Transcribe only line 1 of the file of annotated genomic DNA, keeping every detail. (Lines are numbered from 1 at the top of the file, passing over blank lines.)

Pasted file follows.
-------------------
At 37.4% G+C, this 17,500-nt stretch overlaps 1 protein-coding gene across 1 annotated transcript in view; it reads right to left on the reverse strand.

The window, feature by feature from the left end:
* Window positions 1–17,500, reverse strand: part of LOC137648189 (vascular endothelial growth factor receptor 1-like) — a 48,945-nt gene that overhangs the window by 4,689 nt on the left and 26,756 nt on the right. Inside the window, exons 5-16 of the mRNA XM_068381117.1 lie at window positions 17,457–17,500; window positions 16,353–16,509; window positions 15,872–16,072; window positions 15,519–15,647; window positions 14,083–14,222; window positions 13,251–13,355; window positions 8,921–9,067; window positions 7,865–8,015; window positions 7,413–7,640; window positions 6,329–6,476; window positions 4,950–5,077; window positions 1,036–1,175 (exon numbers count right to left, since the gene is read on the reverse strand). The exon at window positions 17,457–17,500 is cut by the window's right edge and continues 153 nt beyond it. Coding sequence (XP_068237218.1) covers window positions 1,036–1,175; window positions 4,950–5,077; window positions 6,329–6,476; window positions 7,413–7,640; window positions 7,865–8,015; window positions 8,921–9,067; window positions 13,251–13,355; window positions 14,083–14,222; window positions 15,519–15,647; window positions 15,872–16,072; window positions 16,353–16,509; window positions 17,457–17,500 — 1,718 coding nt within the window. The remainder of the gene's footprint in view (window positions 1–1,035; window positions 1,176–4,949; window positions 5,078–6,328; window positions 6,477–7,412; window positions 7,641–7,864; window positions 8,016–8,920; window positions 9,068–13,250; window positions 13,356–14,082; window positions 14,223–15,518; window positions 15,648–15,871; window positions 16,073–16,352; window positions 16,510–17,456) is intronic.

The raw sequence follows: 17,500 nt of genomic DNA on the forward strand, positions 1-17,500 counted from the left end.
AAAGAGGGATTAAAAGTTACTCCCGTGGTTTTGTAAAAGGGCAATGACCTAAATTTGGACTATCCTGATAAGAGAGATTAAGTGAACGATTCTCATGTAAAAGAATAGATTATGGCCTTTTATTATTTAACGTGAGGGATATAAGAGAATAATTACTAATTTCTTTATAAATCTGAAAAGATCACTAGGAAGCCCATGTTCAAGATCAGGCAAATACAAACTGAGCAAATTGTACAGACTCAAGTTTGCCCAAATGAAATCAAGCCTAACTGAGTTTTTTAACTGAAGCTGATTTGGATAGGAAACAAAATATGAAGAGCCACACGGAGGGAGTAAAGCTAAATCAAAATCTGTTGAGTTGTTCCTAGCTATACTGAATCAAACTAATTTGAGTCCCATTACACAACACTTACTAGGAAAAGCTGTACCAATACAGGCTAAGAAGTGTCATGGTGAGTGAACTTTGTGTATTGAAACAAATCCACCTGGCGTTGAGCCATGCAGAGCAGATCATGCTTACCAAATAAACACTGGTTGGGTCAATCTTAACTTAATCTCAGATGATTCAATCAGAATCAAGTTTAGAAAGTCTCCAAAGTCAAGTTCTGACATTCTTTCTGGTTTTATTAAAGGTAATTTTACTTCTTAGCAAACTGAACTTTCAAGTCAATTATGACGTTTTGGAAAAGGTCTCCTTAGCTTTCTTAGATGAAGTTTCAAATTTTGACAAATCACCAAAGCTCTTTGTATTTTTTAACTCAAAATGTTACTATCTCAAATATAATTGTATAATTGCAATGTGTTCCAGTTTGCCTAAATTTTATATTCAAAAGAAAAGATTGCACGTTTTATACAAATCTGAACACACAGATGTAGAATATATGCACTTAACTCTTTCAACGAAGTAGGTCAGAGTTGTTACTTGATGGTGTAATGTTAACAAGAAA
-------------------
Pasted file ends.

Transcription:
At 37.4% G+C, this 17,500-nt stretch overlaps 1 protein-coding gene across 1 annotated transcript in view; it reads right to left on the reverse strand.